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Sotera Health's Nordion closes sale of medical isotopes business to BWX Technologies

by Thomas Dworetzky , Contributing Reporter
Sotera Health has closed its previously-announced sale of Nordion's medical isotopes business to BWX Technologies.

"We are seeing significant growth and new business opportunities for gamma technologies, especially in the exciting new therapeutic applications that are emerging for medical cobalt-60," said Michael Petras, chief executive officer of Sotera Health.

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This sale will let Nordion focus “its full attention on accelerating growth in gamma technologies,” he said in a statement.

The deal gives BWXT Nordion assets including radiochemical and contract manufacturing operations in Kanata, Ontario, and the Vancouver, British Columbia isotope production facility. About 150 employees will be transferred in the deal.

“We are extremely pleased to complete this strategic acquisition,” Rex D. Geveden, BWXT’s president and chief executive officer said in a statement. “With Nordion’s medical isotopes business, we inherit a growing portfolio of radioisotope products. Equally important, we will employ the Nordion medical isotopes team, infrastructural assets and channels to market, to launch our previously announced Mo-99 product line and a number of future radioisotope-based imaging and therapeutic products.”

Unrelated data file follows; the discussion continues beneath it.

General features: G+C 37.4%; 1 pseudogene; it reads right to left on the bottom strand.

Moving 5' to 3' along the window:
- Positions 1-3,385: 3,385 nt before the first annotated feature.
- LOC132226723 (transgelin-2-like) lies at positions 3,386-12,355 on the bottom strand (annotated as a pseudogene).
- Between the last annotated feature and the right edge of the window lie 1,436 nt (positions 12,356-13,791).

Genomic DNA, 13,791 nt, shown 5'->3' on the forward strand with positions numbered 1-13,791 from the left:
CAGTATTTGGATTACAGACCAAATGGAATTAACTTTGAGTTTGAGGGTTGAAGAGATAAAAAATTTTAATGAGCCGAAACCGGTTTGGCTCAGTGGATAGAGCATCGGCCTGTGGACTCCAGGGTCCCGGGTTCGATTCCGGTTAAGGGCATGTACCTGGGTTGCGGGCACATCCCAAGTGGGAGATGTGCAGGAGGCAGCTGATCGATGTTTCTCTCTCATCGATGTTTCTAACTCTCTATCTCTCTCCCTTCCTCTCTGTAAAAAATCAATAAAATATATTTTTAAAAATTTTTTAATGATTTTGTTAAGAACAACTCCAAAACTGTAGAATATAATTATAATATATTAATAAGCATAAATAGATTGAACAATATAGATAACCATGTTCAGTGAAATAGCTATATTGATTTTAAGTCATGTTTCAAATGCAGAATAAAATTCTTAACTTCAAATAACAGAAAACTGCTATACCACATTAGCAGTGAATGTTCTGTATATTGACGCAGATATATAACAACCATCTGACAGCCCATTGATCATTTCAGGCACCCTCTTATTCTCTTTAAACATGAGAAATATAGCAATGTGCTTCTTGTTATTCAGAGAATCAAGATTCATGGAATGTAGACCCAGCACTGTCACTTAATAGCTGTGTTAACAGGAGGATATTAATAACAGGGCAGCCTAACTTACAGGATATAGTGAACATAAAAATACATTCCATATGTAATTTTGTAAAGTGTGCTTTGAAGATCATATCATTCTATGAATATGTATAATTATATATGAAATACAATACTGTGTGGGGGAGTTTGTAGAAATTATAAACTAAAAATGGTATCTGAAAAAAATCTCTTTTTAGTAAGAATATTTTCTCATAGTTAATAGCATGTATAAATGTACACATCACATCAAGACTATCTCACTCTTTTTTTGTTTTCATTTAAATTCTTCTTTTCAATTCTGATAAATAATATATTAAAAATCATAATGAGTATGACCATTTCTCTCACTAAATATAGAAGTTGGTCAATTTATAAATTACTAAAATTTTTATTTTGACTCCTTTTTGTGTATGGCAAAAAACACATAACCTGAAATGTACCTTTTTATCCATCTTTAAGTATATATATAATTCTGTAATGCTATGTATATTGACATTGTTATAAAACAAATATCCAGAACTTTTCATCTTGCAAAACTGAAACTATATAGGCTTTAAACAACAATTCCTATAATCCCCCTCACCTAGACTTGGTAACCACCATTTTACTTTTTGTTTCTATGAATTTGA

Tom Burnett, vice president and general manager of BWXT ITG Canada, will lead BWXT’s medical isotopes business. That business will be part of BWXT’s Nuclear Power Group segment, led by John MacQuarrie, president of BWXT Canada.

Nordion will keep its gamma technologies business and its licensed facility in Kanata, with the companies agreeing to a long-term lease deal to let BWXT keep operating from Kanata.

When the deal was announced in April, Dr. Jonathan Cirtain, VP of advanced technologies at BWXT, told HCB News, “We have plans to enter the medical radioisotope market with a new, innovative technology,” adding, “so we feel this is the right time for this acquisition, because we anticipate it will streamline our entry into the industry while mitigating schedule and expense risks associated with new facility construction.”

After closing the deal, BWXT anticipates that it will be able to reduce capital expenditures by about $100 million before acquisition costs. The company expects capital expenditures of approximately $150 million this year.

According to BWXT, this acquisition “accelerates and de-risks” its entry into the medical radioisotope market.

“Anytime a company enters a new business line, certain risks have to be addressed,” said Cirtain. “[The acquisition] adds highly trained personnel, world-class licensed facility assets and decades of experience in the commercial production of radiochemicals and radiopharmaceuticals to BWXT – all of that lowers the risks associated with developing those assets ourselves.

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